Communications Officer, Irish Girl Guides
As we approach the end of 2020, it is disappointing to find that young men are still twice as likely to choose a STEM course at third-level than their female counterparts.
There are a number of reasons for a lack of girls taking STEM courses such as gender stereotyping and the lack of prominent female role models. The fact that some girl-only schools still do not offer applied maths or the same range of science and technology subjects as other second level establishments also plays a role.
Irish Girl Guides (IGG) has been taking steps to encourage girls from age five up to engage in creative and fun ways with science, technology, engineering and maths (STEM). A number of STEM-related badges have been added to its wide-ranging programme in recent years so that girls can now earn Aviation, Engineering, Space, Science Investigator, STEM and Techno badges.
Education in space and online robotics
The Space badge, which launched two months ago [October], was the result of a partnership with award-winning Space communicator, Dr Niamh Shaw, ESERO Ireland, Science Foundation Ireland and Blackrock Castle Observatory. It’s already proving a hit with hundreds of girls now busy undertaking space-themed activities, like rocket-building, solar system walks and stargazing. Older girls are learning about Irish women working in the space sector.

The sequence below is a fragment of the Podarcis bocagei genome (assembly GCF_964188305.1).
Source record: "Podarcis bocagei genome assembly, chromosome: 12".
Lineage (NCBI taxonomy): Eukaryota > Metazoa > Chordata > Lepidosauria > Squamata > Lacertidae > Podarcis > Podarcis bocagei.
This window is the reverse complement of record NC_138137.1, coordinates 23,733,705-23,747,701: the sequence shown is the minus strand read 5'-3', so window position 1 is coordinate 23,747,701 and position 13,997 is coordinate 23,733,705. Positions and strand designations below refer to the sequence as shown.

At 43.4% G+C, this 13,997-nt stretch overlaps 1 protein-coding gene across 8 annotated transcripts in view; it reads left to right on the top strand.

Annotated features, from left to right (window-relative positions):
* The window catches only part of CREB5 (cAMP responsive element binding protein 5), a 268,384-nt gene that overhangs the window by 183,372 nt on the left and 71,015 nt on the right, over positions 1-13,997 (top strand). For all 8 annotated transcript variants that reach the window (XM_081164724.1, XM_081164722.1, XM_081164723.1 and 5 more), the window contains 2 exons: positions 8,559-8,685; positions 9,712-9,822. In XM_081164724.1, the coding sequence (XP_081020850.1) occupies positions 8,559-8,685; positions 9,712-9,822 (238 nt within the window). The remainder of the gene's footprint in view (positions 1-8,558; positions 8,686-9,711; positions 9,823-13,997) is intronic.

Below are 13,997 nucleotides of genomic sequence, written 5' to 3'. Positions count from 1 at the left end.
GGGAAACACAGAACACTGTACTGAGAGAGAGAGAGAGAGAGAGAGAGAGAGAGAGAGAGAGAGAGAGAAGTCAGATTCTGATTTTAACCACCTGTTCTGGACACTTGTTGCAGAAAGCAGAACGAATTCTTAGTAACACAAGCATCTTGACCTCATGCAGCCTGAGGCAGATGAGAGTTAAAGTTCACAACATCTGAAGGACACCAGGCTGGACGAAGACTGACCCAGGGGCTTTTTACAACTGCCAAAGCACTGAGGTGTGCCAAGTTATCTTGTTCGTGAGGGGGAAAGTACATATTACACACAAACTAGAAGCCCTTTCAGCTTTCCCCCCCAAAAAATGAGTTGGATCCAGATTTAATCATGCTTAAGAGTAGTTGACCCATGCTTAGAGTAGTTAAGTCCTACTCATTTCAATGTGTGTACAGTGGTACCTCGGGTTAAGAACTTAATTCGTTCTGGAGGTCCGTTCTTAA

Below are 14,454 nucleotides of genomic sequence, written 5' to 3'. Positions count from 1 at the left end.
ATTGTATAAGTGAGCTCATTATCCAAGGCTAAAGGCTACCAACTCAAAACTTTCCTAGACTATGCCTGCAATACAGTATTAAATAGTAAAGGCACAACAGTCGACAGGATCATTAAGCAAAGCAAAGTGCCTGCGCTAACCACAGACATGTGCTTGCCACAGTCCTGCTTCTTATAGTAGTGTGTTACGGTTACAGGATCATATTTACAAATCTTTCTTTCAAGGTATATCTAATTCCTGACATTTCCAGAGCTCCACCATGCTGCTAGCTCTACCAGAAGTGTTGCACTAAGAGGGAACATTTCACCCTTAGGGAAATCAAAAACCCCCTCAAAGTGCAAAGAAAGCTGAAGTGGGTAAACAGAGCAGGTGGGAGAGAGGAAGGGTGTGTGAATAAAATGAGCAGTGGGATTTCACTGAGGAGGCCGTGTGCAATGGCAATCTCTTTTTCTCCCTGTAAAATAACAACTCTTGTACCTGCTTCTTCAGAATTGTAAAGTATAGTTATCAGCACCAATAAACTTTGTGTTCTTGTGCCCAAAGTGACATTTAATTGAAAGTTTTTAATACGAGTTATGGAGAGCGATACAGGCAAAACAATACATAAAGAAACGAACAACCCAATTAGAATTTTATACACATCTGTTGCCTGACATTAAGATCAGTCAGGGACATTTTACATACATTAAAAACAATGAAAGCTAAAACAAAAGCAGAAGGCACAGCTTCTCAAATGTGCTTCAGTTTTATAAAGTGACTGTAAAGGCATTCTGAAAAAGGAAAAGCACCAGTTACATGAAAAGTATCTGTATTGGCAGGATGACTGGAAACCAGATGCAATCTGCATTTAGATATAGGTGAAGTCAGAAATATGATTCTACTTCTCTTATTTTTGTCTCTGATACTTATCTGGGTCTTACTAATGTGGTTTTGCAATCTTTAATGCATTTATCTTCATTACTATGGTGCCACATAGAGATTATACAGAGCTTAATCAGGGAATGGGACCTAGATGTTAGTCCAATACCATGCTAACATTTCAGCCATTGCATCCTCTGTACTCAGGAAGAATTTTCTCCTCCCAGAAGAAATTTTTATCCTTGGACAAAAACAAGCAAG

Irish Girl Guides has been taking steps to encourage girls from age five up to engage in creative and fun ways with science, technology, engineering and maths (STEM).
Since March IGG’s volunteer leaders have adapted their ways of engaging with youth members in order to comply with government guidelines. Most activities are taking place either online, at home, or in small outdoor groups. The most recent LEGO robotics course with Prof Deirdre Butler of Dublin City University’s STEM Education, Innovation and Global Studies department took place online. This saw girls designing, building and coding robots.
Making STEM accessible for girls and young women
IGG Chief Executive Officer, Claire Barkey, says the organisation’s volunteer leaders are leading the way supporting girls and women in making STEM accessible.
“We believe we are filling an important gap by introducing girls and young women to STEM and helping them discover how relevant STEM is to address 21st century challenges, like climate change. In this way, we hope some of our youth members will be inspired to pursue careers in male-dominated areas.”